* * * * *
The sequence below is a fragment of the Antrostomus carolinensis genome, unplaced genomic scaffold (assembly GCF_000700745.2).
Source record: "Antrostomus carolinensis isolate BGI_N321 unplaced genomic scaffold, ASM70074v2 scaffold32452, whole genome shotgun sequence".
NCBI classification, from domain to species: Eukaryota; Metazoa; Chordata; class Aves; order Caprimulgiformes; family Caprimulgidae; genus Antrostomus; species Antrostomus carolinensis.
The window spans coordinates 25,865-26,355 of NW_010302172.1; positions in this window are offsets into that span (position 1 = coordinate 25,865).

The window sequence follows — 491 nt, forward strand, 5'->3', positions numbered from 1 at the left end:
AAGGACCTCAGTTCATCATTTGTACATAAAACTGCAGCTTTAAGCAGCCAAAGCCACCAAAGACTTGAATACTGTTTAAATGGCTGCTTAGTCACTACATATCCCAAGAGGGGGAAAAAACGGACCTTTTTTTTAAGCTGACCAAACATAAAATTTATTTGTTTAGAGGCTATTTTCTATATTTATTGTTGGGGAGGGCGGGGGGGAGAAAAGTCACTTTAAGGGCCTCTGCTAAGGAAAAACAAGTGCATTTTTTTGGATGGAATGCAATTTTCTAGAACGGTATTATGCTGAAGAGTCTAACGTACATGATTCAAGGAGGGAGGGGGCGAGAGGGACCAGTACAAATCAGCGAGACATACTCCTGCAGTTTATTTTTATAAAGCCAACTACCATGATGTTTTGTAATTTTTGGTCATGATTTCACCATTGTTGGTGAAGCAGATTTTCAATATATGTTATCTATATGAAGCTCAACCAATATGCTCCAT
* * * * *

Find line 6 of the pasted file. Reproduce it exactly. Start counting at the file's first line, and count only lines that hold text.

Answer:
AAGGACCTCAGTTCATCATTTGTACATAAAACTGCAGCTTTAAGCAGCCAAAGCCACCAAAGACTTGAATACTGTTTAAATGGCTGCTTAGTCACTACATATCCCAAGAGGGGGAAAAAACGGACCTTTTTTTTAAGCTGACCAAACATAAAATTTATTTGTTTAGAGGCTATTTTCTATATTTATTGTTGGGGAGGGCGGGGGGGAGAAAAGTCACTTTAAGGGCCTCTGCTAAGGAAAAACAAGTGCATTTTTTTGGATGGAATGCAATTTTCTAGAACGGTATTATGCTGAAGAGTCTAACGTACATGATTCAAGGAGGGAGGGGGCGAGAGGGACCAGTACAAATCAGCGAGACATACTCCTGCAGTTTATTTTTATAAAGCCAACTACCATGATGTTTTGTAATTTTTGGTCATGATTTCACCATTGTTGGTGAAGCAGATTTTCAATATATGTTATCTATATGAAGCTCAACCAATATGCTCCAT